by Pamela DiFrancesco

The boy on my ward of the psychiatric hospital blocks the rest of us out with his headphones. They are not attached to an iPod, but to an old disc player. He vogues for a shifting, uncomfortable audience in the day room. He pantomimes caricatures of his race. He trusts his expressive face towards the seated people. He shakes his ass provocatively. The other patients call him Princess. I call him The Queen. When my friends come to visit, they point to his wriggling body and say, “Make friends with him.”

I do. He tells me he believes he was born intersex and forced into the body he is in now. He swears he has felt what were once his ovaries. His testicles don’t feel right, he says.

How much, I wonder, is real?

My close friend tells me that when she was younger, she would look at beautiful girls and think, “I want to be her.” What she meant, she tells me, was, “I want to fuck her.”

A lover admires my dresses. We pick one and put him into it. He looks at himself in the mirror. He tells me about the women’s clothes (a dress, a bra, and a pair of underwear) he dressed himself up in when he was younger. He tells me how he valued these pieces of clothing. How meticulously he hid them when he took them off. How ashamed he was afterwards.

I talk about an edition of This American Life that told the story of young children who expressed gender dissonance, and how their parents allowed them to express it. Let their boys wear skirts to Kindergarten. Let their little girls cut off all their hair. I talk about it again and again. Once, after talking about it, I say, “I wanted to be a boy when I was little.”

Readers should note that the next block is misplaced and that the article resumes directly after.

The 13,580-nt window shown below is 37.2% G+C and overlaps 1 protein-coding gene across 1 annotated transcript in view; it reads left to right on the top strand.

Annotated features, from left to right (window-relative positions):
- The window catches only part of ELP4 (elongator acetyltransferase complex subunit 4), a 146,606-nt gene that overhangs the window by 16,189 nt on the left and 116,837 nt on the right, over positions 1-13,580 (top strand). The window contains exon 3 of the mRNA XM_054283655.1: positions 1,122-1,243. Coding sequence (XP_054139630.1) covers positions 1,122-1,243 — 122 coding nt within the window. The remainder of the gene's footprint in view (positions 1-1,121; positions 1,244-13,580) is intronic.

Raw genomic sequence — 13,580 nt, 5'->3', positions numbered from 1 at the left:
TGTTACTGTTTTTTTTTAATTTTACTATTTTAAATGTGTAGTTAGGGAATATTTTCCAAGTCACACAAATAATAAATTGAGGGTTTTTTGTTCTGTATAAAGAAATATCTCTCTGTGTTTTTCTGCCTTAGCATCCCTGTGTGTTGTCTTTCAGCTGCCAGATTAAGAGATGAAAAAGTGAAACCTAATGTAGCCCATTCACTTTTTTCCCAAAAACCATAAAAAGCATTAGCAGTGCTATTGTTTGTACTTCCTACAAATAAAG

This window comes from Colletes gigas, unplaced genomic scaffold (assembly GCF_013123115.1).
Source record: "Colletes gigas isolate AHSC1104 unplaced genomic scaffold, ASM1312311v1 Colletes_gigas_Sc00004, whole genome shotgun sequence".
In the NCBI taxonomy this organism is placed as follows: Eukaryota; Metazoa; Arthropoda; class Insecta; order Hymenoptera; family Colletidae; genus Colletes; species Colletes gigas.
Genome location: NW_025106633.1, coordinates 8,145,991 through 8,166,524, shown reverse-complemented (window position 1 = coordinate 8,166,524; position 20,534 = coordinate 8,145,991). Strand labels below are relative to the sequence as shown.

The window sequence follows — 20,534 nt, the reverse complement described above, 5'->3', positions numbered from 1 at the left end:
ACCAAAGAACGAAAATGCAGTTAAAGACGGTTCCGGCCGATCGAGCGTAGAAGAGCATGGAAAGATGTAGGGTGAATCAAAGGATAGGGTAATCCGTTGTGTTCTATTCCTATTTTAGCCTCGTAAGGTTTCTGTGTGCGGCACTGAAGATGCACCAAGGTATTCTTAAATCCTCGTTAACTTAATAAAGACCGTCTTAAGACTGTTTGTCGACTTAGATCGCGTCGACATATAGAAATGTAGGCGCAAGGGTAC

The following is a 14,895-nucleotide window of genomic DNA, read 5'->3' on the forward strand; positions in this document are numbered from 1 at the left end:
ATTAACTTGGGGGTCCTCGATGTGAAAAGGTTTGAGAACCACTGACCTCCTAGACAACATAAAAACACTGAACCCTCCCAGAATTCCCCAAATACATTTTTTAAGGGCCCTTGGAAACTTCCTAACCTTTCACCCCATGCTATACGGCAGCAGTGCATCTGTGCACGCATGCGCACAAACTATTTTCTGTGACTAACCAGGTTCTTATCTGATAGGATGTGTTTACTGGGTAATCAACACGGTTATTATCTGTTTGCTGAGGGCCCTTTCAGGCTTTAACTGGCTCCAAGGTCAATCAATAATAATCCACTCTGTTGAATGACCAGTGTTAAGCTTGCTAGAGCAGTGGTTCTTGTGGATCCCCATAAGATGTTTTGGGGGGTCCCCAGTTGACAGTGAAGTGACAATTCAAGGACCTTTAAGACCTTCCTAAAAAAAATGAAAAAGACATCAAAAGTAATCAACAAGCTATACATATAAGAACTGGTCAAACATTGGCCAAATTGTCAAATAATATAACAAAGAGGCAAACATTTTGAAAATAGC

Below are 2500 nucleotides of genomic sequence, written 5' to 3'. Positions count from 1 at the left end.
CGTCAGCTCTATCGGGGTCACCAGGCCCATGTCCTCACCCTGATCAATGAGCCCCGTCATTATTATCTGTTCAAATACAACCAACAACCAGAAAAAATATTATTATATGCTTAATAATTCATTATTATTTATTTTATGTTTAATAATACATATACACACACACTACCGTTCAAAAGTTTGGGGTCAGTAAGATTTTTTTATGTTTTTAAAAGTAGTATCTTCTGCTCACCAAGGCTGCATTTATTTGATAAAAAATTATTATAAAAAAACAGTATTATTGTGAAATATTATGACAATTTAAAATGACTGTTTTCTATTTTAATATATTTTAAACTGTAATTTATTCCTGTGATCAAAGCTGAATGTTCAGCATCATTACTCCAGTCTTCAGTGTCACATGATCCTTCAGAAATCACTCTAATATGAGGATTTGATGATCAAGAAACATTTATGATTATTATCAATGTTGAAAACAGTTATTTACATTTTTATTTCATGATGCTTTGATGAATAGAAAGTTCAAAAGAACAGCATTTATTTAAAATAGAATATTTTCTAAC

How much of it was real?

Out in the outer boroughs of New York, I work with children. One little boy likes princess stickers instead of car stickers. He calls his hair beautiful, pronouncing it, “Bee-you-tiff-ul.” He draws himself in dresses. He wants to sit with the girls. He pretends that fairy dust shoots out of his fingertips and showers everything around him as he twirls around dancing. The other adults laugh, saying how he is gay and won’t know it for years. How he will move from the end of Brooklyn to Greenwich Village when he is old enough.

One day, he starts to draw a princess and stops.

“I did a very bad thing,” he says, and throws the drawing away.

I have never wanted to be feminine as much as I did the day I was at the queer clinic, watching the transwomen talk to each other.

Late at night, my lover and I are pressed together, my back to his front. He is touching me, telling me how, in his mind, in his fantasy, in that moment, he is touching himself, his tits, his cunt. If only for a minute, we wish, why can’t we trade bodies? Be each other? I touch his ass like a cunt, he sucks my clit like a cock. After, we are crying.

Was it real?

Did we make it up?

How much of this is real?